Non-absorbable apple procyanidins prevent obesity associated with gut microbial and metabolomic changes

Sci Rep. 2016 Aug 10:6:31208. doi: 10.1038/srep31208.


Several studies have suggested that flavan-3-ols/procyanidins are associated with a reduced risk of developing obesity and metabolic syndrome. However, the role of highly polymeric procyanidins (PP), which are major non-absorbable flavonoids, in the biological effects, is not completely understood. Here, we show that 0.5% PP administration for 20 weeks alleviated obesity and regulate expression of genes related to lipid metabolism in C57BL/6J mice fed a high-fat/high-sucrose diet. PP-treatment attenuated weight gain and inflammatory effects including lipopolysaccharide and gut permeability. Additionally, metabolic urine profiling using high-performance liquid chromatography-quadrupole time-of-flight/mass spectrometry demonstrated that PP-treatment decreased the levels of endogenous metabolites associated with insulin resistance. Furthermore, microbial 16S rRNA gene sequencing of the cecum demonstrated that PP administration markedly decreased the Firmicutes/Bacteroidetes ratio and increased eight times the proportion of Akkermansia. These data suggest that PPs influence the gut microbiota and the intestinal metabolome to produce beneficial effects on metabolic homeostasis.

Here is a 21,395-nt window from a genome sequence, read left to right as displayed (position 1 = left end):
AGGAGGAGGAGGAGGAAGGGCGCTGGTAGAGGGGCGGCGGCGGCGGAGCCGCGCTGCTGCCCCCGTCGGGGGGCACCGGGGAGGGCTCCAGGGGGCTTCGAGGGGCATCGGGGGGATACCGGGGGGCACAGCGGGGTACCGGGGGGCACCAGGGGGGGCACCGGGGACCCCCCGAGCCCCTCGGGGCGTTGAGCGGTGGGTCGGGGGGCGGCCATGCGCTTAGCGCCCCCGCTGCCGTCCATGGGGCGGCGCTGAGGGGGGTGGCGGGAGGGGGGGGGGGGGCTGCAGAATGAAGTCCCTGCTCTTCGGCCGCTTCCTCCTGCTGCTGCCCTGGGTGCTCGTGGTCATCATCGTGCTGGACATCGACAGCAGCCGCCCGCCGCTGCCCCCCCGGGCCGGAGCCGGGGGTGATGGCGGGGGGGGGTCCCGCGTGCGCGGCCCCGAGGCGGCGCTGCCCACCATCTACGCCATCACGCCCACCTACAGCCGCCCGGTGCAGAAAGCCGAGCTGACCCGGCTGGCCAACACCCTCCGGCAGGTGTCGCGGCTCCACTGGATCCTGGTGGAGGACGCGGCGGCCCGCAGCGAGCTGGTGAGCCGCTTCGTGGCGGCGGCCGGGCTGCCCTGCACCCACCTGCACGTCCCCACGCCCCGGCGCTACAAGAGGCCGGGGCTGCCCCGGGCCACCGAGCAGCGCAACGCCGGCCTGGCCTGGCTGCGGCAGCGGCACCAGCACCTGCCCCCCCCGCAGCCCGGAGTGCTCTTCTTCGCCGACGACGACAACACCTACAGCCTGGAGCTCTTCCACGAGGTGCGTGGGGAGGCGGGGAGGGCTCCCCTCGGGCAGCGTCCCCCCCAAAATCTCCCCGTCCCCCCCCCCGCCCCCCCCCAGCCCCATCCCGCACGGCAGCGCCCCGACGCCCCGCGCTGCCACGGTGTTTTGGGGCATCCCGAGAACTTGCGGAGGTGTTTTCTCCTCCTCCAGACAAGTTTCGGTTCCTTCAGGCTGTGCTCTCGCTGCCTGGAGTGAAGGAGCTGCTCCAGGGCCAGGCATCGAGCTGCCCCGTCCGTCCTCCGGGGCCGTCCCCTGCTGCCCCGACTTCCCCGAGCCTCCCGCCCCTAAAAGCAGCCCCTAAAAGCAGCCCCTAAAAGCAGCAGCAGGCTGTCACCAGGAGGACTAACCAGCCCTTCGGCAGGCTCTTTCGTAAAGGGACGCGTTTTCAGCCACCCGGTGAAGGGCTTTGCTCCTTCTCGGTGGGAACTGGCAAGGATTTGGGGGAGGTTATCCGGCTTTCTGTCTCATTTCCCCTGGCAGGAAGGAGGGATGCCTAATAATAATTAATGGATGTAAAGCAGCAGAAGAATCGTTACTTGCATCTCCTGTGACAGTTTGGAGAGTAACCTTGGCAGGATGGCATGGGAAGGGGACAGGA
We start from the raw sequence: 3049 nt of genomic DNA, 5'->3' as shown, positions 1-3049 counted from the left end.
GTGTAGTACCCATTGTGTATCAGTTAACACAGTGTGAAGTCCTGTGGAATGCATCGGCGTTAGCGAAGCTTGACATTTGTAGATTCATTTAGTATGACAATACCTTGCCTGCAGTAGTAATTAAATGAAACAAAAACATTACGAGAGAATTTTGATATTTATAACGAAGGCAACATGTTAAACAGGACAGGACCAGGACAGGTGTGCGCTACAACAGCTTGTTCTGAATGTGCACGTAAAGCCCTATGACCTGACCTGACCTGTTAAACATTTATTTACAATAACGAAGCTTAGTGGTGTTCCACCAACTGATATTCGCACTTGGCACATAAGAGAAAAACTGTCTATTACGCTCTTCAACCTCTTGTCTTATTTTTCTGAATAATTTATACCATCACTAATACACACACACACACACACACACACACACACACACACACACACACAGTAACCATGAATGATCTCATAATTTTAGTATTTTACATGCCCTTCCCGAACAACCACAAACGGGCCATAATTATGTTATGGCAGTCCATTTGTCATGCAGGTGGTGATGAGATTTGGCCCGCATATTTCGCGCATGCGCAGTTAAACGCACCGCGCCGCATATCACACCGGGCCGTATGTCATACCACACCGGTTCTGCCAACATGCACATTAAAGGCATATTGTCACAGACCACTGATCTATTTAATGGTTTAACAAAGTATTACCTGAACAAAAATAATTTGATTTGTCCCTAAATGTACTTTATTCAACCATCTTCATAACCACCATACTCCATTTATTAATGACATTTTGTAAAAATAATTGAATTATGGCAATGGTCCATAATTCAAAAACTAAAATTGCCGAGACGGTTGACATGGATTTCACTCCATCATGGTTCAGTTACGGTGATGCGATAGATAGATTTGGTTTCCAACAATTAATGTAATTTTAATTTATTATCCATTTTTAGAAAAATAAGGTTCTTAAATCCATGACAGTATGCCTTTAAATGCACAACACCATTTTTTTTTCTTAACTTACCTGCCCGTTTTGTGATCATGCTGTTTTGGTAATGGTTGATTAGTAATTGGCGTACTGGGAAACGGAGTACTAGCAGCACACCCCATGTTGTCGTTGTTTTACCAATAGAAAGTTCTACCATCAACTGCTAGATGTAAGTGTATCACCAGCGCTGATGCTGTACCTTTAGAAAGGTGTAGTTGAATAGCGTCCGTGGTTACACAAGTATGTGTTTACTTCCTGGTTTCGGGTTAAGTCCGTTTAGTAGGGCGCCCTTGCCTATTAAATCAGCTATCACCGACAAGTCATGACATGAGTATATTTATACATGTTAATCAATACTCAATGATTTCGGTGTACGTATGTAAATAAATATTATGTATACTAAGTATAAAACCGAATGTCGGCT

Publication types

  • Research Support, Non-U.S. Gov't

MeSH terms

  • Animals
  • Bacteroidetes
  • Cecum / metabolism
  • Cecum / microbiology
  • Diet, High-Fat
  • Dietary Sugars
  • Firmicutes
  • Gastrointestinal Microbiome*
  • Homeostasis
  • Inflammation / drug therapy
  • Insulin Resistance
  • Lipopolysaccharides / metabolism
  • Male
  • Malus / chemistry*
  • Metabolome
  • Metabolomics
  • Mice, Inbred C57BL
  • Obesity / prevention & control*
  • Permeability
  • Proanthocyanidins / analysis
  • Proanthocyanidins / chemistry*
  • RNA, Ribosomal, 16S / metabolism
  • Weight Gain / drug effects


  • Dietary Sugars
  • Lipopolysaccharides
  • Proanthocyanidins
  • RNA, Ribosomal, 16S